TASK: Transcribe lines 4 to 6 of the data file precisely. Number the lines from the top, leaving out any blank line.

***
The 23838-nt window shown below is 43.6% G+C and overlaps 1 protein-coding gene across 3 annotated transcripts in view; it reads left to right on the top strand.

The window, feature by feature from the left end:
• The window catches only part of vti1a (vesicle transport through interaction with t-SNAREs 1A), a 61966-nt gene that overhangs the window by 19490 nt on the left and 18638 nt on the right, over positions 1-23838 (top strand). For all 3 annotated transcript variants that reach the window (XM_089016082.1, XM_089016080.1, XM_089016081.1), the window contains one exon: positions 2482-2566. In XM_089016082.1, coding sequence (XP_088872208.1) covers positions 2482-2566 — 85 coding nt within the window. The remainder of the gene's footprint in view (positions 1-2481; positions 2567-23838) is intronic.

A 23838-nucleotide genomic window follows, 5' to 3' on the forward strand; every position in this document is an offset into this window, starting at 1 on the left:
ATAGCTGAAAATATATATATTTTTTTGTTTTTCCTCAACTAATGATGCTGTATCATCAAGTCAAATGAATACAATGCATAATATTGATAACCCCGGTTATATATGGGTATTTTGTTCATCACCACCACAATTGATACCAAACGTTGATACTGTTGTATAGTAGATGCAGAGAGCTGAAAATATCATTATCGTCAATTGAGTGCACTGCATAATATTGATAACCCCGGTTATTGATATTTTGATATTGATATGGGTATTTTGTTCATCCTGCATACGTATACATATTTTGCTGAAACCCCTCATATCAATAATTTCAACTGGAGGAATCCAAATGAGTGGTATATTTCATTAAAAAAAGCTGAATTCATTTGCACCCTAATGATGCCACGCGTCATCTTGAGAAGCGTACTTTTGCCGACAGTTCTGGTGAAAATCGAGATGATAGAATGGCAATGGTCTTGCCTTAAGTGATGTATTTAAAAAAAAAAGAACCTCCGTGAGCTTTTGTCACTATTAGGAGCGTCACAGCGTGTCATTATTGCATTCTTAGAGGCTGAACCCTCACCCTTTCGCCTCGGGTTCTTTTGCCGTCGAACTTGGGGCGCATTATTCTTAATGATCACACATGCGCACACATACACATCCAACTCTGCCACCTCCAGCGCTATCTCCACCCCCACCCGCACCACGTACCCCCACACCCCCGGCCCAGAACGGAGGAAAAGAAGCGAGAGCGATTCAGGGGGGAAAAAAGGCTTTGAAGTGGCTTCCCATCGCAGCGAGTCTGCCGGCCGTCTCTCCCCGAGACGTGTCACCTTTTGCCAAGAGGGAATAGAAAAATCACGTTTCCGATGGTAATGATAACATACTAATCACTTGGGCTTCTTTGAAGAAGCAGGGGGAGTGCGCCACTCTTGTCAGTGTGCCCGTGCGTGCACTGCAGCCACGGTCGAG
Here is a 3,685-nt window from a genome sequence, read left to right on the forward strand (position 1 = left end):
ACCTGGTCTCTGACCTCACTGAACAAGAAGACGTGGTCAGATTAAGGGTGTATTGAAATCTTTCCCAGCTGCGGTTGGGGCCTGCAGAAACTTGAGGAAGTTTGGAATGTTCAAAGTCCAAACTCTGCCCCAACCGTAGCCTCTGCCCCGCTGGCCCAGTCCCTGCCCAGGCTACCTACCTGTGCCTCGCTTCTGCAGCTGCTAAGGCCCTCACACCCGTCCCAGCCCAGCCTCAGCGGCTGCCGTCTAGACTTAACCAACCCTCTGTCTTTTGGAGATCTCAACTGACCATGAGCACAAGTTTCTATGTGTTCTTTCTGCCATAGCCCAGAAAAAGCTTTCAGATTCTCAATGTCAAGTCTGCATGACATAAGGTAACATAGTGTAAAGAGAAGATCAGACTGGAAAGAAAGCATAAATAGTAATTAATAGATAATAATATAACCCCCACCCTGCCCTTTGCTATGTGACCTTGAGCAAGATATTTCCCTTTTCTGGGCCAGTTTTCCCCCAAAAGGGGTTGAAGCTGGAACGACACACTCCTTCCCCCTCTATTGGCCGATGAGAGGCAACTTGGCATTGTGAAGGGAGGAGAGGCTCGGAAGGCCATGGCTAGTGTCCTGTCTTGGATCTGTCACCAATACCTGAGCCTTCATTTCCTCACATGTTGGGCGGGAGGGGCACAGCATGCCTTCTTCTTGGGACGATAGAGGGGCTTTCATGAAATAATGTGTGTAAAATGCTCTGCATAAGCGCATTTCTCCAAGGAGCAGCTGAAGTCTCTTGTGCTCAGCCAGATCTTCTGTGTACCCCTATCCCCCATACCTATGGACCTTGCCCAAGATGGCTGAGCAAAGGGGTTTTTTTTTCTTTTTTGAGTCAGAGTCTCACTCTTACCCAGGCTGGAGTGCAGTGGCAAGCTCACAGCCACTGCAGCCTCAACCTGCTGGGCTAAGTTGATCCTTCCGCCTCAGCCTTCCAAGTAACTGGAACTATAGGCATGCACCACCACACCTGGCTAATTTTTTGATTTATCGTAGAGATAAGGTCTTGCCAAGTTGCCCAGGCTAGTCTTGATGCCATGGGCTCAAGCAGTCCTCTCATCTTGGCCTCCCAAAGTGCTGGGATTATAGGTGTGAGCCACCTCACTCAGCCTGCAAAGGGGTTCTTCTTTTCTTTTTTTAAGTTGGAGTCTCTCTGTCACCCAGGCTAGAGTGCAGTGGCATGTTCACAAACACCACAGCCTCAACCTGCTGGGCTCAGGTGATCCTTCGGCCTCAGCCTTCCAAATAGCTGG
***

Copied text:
A 23838-nucleotide genomic window follows, 5' to 3' on the forward strand; every position in this document is an offset into this window, starting at 1 on the left:
ATAGCTGAAAATATATATATTTTTTTGTTTTTCCTCAACTAATGATGCTGTATCATCAAGTCAAATGAATACAATGCATAATATTGATAACCCCGGTTATATATGGGTATTTTGTTCATCACCACCACAATTGATACCAAACGTTGATACTGTTGTATAGTAGATGCAGAGAGCTGAAAATATCATTATCGTCAATTGAGTGCACTGCATAATATTGATAACCCCGGTTATTGATATTTTGATATTGATATGGGTATTTTGTTCATCCTGCATACGTATACATATTTTGCTGAAACCCCTCATATCAATAATTTCAACTGGAGGAATCCAAATGAGTGGTATATTTCATTAAAAAAAGCTGAATTCATTTGCACCCTAATGATGCCACGCGTCATCTTGAGAAGCGTACTTTTGCCGACAGTTCTGGTGAAAATCGAGATGATAGAATGGCAATGGTCTTGCCTTAAGTGATGTATTTAAAAAAAAAAGAACCTCCGTGAGCTTTTGTCACTATTAGGAGCGTCACAGCGTGTCATTATTGCATTCTTAGAGGCTGAACCCTCACCCTTTCGCCTCGGGTTCTTTTGCCGTCGAACTTGGGGCGCATTATTCTTAATGATCACACATGCGCACACATACACATCCAACTCTGCCACCTCCAGCGCTATCTCCACCCCCACCCGCACCACGTACCCCCACACCCCCGGCCCAGAACGGAGGAAAAGAAGCGAGAGCGATTCAGGGGGGAAAAAAGGCTTTGAAGTGGCTTCCCATCGCAGCGAGTCTGCCGGCCGTCTCTCCCCGAGACGTGTCACCTTTTGCCAAGAGGGAATAGAAAAATCACGTTTCCGATGGTAATGATAACATACTAATCACTTGGGCTTCTTTGAAGAAGCAGGGGGAGTGCGCCACTCTTGTCAGTGTGCCCGTGCGTGCACTGCAGCCACGGTCGAG
Here is a 3,685-nt window from a genome sequence, read left to right on the forward strand (position 1 = left end):